Having finished his classical studies, he received the white habit in the Norbertine Abbey of Tongerloo, Belgium, 21 September 1612. Ordained priest 4 March 1620, he was sent to the University of Louvain, where he graduated as bachelor of theology.
Recalled to the abbey, he filled the offices of master of novices and circator. In 1630 he was made parish priest of Mierlo, and rural dean of Helmond. After the taking of 's-Hertogenbosch by the Dutch Protestants in 1629, Bishop Ophovius was obliged to leave his city, and resided at Geldrop, three miles from Mierlo. The bishop's Diarium shows that Ophovius conferred almost daily with Wichmans on the affairs of his diocese.
In 1632 Wichmans was transferred to the parish of Tilburg, in the same diocese, and was made rural dean of Hilvarenbeek. In 1634 the Retorsion laws were made, whereby Catholic priests were expelled, their churches confiscated and handed over to Protestant preachers. Wichmans then resided at Alphen, a village just outside the boundaries and six miles from Tilburg. From this place he administered his parish, always at the risk of his liberty and even his life.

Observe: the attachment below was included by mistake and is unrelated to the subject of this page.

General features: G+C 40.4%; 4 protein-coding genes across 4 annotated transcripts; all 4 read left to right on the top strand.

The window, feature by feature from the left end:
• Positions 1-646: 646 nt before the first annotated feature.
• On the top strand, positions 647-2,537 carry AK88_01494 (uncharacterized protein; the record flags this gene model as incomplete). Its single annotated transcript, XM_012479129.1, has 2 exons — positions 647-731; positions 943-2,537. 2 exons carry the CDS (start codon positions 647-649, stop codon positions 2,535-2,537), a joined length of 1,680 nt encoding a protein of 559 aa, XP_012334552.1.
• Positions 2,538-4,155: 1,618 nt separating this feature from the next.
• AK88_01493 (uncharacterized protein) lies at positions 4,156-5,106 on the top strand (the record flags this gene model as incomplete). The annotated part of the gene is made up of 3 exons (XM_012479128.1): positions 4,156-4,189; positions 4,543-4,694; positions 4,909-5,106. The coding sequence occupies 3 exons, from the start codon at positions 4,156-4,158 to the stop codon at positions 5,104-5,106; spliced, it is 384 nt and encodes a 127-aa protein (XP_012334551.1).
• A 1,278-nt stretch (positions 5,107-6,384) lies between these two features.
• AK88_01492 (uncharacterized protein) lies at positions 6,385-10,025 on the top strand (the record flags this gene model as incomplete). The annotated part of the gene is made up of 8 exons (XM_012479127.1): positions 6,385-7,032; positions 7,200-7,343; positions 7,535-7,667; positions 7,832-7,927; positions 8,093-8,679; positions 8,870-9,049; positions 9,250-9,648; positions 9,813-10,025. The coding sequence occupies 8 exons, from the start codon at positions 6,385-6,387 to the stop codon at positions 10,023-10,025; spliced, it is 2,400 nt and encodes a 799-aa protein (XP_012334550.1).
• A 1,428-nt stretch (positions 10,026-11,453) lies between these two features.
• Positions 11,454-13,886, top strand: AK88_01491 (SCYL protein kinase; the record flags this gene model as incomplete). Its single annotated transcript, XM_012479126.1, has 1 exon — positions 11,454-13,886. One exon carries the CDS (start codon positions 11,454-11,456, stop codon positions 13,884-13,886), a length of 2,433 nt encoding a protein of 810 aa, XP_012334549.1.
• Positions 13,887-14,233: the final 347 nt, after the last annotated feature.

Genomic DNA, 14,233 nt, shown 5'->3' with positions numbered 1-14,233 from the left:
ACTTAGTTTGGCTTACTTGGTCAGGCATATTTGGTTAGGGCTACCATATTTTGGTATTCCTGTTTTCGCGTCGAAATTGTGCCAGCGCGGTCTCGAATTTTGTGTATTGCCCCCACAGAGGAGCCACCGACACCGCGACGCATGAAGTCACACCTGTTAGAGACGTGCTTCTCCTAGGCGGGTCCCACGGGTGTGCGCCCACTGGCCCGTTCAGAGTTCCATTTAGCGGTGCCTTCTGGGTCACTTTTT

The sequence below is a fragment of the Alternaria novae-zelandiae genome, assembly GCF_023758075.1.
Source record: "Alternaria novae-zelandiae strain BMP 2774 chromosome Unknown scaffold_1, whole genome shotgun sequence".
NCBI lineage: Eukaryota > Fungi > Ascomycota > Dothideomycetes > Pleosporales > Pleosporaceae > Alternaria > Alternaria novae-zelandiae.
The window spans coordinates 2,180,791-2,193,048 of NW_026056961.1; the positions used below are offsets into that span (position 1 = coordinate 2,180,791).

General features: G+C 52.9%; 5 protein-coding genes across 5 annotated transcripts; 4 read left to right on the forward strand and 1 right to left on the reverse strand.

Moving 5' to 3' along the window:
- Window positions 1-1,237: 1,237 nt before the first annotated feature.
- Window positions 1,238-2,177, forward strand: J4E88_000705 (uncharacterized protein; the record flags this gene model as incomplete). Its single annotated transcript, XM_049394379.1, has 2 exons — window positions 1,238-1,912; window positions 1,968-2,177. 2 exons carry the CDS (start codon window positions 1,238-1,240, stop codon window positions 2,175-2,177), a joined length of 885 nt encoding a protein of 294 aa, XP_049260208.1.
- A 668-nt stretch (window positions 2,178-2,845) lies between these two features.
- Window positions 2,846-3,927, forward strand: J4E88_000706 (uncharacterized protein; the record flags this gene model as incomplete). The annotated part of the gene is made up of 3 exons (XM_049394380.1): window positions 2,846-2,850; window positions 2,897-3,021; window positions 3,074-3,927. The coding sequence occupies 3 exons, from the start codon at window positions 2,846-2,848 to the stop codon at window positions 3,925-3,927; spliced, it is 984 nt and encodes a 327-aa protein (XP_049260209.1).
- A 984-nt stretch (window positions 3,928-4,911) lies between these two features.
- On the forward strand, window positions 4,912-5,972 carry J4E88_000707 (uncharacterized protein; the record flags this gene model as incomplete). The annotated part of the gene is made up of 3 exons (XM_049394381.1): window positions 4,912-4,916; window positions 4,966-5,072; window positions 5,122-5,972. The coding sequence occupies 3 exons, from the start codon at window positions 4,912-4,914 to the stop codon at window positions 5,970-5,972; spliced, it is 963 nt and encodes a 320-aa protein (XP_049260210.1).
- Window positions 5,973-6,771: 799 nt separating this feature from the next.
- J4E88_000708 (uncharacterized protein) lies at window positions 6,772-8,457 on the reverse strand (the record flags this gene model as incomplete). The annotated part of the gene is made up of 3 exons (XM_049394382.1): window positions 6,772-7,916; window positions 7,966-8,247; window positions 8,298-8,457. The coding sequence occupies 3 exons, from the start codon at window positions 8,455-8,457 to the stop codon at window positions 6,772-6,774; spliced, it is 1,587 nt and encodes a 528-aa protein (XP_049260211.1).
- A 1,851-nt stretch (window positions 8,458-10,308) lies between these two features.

In 1642 Wichmans was elected coadjutor to Abbot Verbraken, whose successor he became in 1644. He was also named a member of the Permanent Committee of the States of Brabant.
Wichmans promoted education in his abbey; in 1647 six of his religious graduated at Louvain, and a seventh in Rome. He erected or decorated several chapels in honour of the Blessed Virgin.
He wrote several books, including "Sabbatismus Marianus", "Brabantia Mariana", and "Syntagma Sacerdotale".
- This article incorporates text from a publication now in the public domain: Herbermann, Charles, ed. (1913). "Francis Wichmans". Catholic Encyclopedia. New York: Robert Appleton. The entry cites:
- VAN SPILBEECK, De Abdy van Tongerloo;
- TAYMANS, Lier, Catholiek Meyerysch Memorieboek (Hertzogenbusch, 1819).